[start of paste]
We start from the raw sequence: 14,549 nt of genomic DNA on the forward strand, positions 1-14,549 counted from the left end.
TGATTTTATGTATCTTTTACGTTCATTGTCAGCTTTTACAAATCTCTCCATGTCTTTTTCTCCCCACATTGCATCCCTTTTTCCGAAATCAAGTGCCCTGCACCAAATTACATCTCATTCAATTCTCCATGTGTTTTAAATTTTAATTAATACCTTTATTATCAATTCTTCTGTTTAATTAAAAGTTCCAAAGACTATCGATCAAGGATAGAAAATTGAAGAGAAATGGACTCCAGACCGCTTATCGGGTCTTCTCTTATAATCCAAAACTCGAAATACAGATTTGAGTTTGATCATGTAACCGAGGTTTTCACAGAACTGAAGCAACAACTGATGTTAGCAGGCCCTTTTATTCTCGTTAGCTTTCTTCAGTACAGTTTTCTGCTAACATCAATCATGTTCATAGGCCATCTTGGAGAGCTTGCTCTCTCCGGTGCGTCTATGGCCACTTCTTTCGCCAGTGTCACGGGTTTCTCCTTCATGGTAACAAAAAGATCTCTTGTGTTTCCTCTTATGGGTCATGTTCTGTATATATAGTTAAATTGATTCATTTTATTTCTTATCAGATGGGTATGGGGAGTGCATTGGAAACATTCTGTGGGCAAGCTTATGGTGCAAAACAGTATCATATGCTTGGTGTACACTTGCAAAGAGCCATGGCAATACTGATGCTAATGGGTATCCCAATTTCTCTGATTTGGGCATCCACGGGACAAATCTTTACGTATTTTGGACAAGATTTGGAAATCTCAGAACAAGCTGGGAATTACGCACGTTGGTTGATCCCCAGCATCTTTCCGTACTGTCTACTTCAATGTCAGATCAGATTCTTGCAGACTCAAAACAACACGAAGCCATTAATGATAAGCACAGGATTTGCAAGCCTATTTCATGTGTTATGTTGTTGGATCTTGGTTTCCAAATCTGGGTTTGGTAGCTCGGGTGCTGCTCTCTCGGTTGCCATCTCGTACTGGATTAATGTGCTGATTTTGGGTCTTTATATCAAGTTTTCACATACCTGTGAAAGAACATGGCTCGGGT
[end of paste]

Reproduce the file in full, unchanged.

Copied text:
We start from the raw sequence: 14,549 nt of genomic DNA on the forward strand, positions 1-14,549 counted from the left end.
TGATTTTATGTATCTTTTACGTTCATTGTCAGCTTTTACAAATCTCTCCATGTCTTTTTCTCCCCACATTGCATCCCTTTTTCCGAAATCAAGTGCCCTGCACCAAATTACATCTCATTCAATTCTCCATGTGTTTTAAATTTTAATTAATACCTTTATTATCAATTCTTCTGTTTAATTAAAAGTTCCAAAGACTATCGATCAAGGATAGAAAATTGAAGAGAAATGGACTCCAGACCGCTTATCGGGTCTTCTCTTATAATCCAAAACTCGAAATACAGATTTGAGTTTGATCATGTAACCGAGGTTTTCACAGAACTGAAGCAACAACTGATGTTAGCAGGCCCTTTTATTCTCGTTAGCTTTCTTCAGTACAGTTTTCTGCTAACATCAATCATGTTCATAGGCCATCTTGGAGAGCTTGCTCTCTCCGGTGCGTCTATGGCCACTTCTTTCGCCAGTGTCACGGGTTTCTCCTTCATGGTAACAAAAAGATCTCTTGTGTTTCCTCTTATGGGTCATGTTCTGTATATATAGTTAAATTGATTCATTTTATTTCTTATCAGATGGGTATGGGGAGTGCATTGGAAACATTCTGTGGGCAAGCTTATGGTGCAAAACAGTATCATATGCTTGGTGTACACTTGCAAAGAGCCATGGCAATACTGATGCTAATGGGTATCCCAATTTCTCTGATTTGGGCATCCACGGGACAAATCTTTACGTATTTTGGACAAGATTTGGAAATCTCAGAACAAGCTGGGAATTACGCACGTTGGTTGATCCCCAGCATCTTTCCGTACTGTCTACTTCAATGTCAGATCAGATTCTTGCAGACTCAAAACAACACGAAGCCATTAATGATAAGCACAGGATTTGCAAGCCTATTTCATGTGTTATGTTGTTGGATCTTGGTTTCCAAATCTGGGTTTGGTAGCTCGGGTGCTGCTCTCTCGGTTGCCATCTCGTACTGGATTAATGTGCTGATTTTGGGTCTTTATATCAAGTTTTCACATACCTGTGAAAGAACATGGCTCGGGT